The American Pediatric Association supports training primary care pediatricians to assess and treat the mental health needs of their primary care patients, but this time it is not a requirement, so at least for now mental health professionals must be attracted from elsewhere.

To help children in primary care offices, Cincinnati Children’s launched its integrated behavioral health program in 2019 with specialists in two community practices. “We have since rolled out the program to 12 community primary care practices in the tri-state area (Ohio, Kentucky and Indiana) spanning 19 locations,” Lammy said, “and we have plans to roll out to additional practices in early 2024.”

Internally, Cincinnati Children’s housed mental health professionals in its own pediatric practices in 2016, with one psychologist at the Hopple Street location. They have since grown that to 12 psychologists who provide care at three pediatric primary care locations, a foster care clinic and an adolescent primary care clinic, Lammy said.

Expanded Children’s Mental Health Hospital Reopens, Adds New Services

For children who require intensive or inpatient services, Cincinnati Children’s opened its remodeled and expanded mental health hospital in College Hill on October 18. The William K. Schubert, MD, Mental Health Center’s 83 private rooms for acute psychiatric primary care allow family to stay with children, which, Lammy said, can improve children’s mental health outcomes.

The hospital also offers outpatient services and space for group programming. Intensive outpatient services will open in 2024, Lammy said.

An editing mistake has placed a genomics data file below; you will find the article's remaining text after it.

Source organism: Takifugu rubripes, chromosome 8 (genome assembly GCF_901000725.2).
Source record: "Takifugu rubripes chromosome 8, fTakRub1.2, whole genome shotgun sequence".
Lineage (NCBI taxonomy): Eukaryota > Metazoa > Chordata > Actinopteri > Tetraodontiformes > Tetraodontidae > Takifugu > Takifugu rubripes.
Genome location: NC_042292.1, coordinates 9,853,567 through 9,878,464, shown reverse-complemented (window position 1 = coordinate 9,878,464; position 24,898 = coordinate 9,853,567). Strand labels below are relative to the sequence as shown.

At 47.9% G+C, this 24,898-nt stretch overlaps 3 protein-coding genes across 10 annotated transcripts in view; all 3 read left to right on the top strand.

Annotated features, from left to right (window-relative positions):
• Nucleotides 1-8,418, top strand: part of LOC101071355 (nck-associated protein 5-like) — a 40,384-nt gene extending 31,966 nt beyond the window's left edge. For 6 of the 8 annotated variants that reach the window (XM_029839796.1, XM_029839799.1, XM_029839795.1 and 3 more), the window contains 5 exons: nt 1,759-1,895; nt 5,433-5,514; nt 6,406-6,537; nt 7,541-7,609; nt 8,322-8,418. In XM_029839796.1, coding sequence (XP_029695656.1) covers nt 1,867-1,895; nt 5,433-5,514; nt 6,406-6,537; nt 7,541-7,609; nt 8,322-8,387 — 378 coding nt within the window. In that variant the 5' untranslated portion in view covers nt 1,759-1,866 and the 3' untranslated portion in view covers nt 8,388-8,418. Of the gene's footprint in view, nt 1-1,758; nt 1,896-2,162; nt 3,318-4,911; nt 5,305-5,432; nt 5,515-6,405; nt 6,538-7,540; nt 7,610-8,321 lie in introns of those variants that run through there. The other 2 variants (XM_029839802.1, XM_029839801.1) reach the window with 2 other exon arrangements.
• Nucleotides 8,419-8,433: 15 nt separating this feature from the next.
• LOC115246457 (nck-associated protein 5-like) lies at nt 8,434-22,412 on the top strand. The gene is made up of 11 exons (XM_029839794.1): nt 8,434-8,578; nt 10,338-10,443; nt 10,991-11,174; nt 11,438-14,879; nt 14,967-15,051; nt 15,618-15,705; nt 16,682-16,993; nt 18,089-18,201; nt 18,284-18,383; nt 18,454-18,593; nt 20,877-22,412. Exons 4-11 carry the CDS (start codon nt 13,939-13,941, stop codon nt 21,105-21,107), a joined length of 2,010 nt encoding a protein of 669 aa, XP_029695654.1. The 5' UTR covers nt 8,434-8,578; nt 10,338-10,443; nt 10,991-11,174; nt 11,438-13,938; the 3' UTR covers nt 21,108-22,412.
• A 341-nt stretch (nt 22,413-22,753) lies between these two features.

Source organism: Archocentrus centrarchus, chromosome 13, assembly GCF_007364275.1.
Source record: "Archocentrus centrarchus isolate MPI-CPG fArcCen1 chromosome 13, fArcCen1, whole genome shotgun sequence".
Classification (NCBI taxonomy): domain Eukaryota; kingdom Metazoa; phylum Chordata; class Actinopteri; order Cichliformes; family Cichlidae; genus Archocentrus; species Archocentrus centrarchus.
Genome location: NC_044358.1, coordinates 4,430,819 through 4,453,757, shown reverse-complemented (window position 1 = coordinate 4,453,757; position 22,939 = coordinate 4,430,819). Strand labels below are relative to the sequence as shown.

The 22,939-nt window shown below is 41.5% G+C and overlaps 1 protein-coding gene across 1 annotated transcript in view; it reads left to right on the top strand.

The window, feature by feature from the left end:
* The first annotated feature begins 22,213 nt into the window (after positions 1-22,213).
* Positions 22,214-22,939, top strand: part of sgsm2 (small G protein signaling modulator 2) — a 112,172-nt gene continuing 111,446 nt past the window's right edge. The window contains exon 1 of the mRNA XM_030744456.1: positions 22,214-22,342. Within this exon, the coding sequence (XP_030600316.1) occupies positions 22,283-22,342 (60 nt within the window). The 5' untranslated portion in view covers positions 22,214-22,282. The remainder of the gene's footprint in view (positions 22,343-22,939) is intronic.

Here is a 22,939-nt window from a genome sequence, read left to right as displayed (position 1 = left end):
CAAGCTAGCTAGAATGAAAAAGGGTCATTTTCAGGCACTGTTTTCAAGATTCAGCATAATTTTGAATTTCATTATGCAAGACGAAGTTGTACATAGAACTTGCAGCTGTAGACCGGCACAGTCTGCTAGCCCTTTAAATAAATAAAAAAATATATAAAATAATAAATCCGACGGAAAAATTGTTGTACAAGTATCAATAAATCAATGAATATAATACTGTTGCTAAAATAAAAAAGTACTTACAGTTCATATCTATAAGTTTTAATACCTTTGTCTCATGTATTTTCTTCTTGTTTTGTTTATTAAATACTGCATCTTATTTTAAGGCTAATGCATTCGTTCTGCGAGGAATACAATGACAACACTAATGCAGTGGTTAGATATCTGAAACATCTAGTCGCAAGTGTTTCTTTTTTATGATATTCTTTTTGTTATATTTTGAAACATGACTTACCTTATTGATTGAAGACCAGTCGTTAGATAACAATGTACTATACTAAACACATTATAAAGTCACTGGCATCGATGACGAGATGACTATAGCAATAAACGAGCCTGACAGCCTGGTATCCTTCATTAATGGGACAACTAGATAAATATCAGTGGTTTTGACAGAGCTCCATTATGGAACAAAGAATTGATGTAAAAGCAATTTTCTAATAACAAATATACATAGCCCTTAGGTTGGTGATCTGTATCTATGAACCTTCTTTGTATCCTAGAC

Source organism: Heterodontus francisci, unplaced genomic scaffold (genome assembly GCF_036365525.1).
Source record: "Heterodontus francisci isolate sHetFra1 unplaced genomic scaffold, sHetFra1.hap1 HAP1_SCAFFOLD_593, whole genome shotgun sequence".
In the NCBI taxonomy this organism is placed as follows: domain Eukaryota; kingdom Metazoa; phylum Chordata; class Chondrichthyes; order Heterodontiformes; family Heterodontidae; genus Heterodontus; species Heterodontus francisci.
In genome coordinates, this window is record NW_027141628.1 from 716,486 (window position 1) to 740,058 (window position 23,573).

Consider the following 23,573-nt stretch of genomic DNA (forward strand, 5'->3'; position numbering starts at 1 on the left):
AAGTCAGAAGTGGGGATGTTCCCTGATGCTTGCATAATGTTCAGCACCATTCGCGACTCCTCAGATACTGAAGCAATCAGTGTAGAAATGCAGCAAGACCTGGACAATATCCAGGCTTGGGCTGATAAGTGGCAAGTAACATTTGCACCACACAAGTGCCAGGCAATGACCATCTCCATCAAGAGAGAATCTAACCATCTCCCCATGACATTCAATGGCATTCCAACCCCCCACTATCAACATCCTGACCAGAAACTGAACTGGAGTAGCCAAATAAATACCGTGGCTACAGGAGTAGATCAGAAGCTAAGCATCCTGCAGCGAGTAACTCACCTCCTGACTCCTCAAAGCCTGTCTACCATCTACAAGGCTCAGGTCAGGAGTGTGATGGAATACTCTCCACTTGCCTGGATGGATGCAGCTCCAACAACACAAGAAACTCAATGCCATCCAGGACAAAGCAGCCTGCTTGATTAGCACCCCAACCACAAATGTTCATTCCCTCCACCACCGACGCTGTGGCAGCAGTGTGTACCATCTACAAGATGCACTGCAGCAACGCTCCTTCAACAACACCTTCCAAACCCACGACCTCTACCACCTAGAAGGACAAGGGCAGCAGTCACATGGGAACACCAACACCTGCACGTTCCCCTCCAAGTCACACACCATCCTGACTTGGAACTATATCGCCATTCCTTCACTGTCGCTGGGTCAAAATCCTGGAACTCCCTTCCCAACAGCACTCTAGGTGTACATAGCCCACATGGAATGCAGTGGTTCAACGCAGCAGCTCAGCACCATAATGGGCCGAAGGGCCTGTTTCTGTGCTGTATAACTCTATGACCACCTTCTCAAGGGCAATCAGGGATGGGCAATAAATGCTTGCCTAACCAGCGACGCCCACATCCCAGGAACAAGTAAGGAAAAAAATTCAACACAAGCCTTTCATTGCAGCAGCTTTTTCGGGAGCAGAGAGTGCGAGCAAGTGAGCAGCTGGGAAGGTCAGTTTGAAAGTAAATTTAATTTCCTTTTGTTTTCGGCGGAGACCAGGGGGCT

What happens if you take your child to a Cincinnati mental health emergency room?

The emergency room is still the first stop for many children. All children and teens brought there for mental health issues are evaluated by the Cincinnati Children’s Psychiatric Intake Response Center and given next steps. Children may be admitted to hospital, referred for partial hospitalization or intensive outpatient care. They can also be linked to community resources.

In the past two years, Lammy said, “We have added 23 registered nurses and 13 physicians to the psychiatric staff to expand services in the outpatient, partial inpatient and inpatient programs.”

The hospital system also offers a 24-hour crisis line at 513-636-4124, staffed by crisis social work teams.

The children’s mental health crisis will need committed, long-term attention

The mental health crisis among children began before the COVID-19 pandemic, but has grown in 2020. In December 2021, the US Surgeon General reported an “alarming” increase in youth mental illness, calling it a national crisis and issuing advice for strategies to deal with the problem problem.

That call has been answered in part through the efforts of Cincinnati Children’s and other nonprofit grants and commitments to address children’s needs locally.

While an expanded workforce is essential, Lammy said, more work needs to be done to remove the “stigma” of mental disorders — so that children can get care before their condition becomes a crisis.